The Court also finds that the proper class definition is all Hotshots employees who shared in any tip pool. Employees who participated in the tip pool were allegedly victims of the same policy or plan and denied compensation as a result of the tip-pooling arrangement. While the Court acknowledges that distinctions exist among the Hotshot’s teams and locations, Plaintiffs’ affidavits provide enough evidence at this stage to demonstrate employees were similarly situated and subject to a common practice. McCauley, 2010 U.S. Dist. LEXIS 91375, at *12–13 (citing Busler v. Enersys Energy Products, Inc., No. 09–00159, 2009 U.S. Dist. LEXIS 84500, at *9–10, 2009 WL 2998970 at *3 (W.D.Mo. Sep. 16, 2009)); see also Fast v. Applebee’s Intern., Inc., 243 F.R.D. 360, 363–64 (W.D.Mo.2007) (citations omitted) (“To be similarly situated, however, class members need not be identically situated. The ‘similarly situated’ threshold requires only a modest factual showing.”); Schleipfer v. Mitek Corp., No. 1:06CV109, 2007 U.S. Dist. LEXIS 64042, at *9 (E.D.Mo. Aug. 29, 2007)(class members need not be identically situated). “[A]rguments concerning the individualized inquiries required and the merits of Plaintiffs’ claims are inappropriate at this stage of the proceeding and can be raised before the Court at the second, or decertification, stage.” Dominquez v. Minn. Beef Indus., No. 06–1002, 2007 U.S. Dist. LEXIS 61298, at *10 (D.Minn. Aug. 21, 2007)(internal quotation omitted).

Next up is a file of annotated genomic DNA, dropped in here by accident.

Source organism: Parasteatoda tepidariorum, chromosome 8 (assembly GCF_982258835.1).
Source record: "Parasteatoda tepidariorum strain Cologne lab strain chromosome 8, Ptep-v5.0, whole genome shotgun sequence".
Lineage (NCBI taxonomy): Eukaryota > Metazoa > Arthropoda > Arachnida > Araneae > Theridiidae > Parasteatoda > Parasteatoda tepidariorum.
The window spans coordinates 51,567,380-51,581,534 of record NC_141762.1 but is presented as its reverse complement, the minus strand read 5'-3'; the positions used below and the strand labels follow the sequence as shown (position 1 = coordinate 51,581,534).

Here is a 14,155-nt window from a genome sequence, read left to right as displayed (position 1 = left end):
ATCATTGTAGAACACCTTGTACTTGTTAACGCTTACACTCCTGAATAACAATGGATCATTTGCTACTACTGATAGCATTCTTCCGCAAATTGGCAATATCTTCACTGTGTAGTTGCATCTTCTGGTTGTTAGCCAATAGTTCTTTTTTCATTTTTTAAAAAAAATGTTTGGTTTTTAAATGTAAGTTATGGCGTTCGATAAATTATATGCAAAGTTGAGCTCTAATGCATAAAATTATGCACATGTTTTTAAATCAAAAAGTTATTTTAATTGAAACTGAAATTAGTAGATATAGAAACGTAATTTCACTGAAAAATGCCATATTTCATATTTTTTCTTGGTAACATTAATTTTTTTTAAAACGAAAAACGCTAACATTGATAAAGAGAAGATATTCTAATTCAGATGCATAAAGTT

Click White v. 14051 Manchester, Inc. to read the entire Memorandum and Order.
N.D.Ill.: Former Attorney and Accountant Improper Third-Party Defendants in FLSA Case; Non-Employers Not Subject to Liability
Strauss v. Italian Village Restaurant, Inc.
This case was before the court on the third-party defendants’ motion to dismiss. The defendant, sued for FLSA violations, sought to implead its former attorneys and accountant, on the basis that the faulty legal/accounting advice they rendered resulted in the potential liability at issue in this wage and hour case. While indemnification by the professionals who rendered allegedly bad advice which led to the liability would seem to be a legitimate claim, the court dismissed the claim, because neither of the third-party defendants were alleged to be the plaintiffs’ employer (or joint employers), a prerequisite for the imposition of liability under the FLSA.
Reasoning that the professional consultants at issue were not subject to liability under the FLSA, Illinois state wage and hour laws, or similar counts derived from such statutes, the court explained:
Multiple employers may be held liable under the FLSA when “the facts establish that the employee is employed jointly by two or more employers.” The Supreme Court has held that the determination of whether a party is an employer is based on the “economic reality” of the situation. Courts have considered a variety of factors when making this determination, including the ability to hire or fire the employees, supervision of the employees’ schedules, determination of wages, and the maintenance of employment records. The Seventh Circuit has held that an “employer must exercise control over the working conditions of the employee.”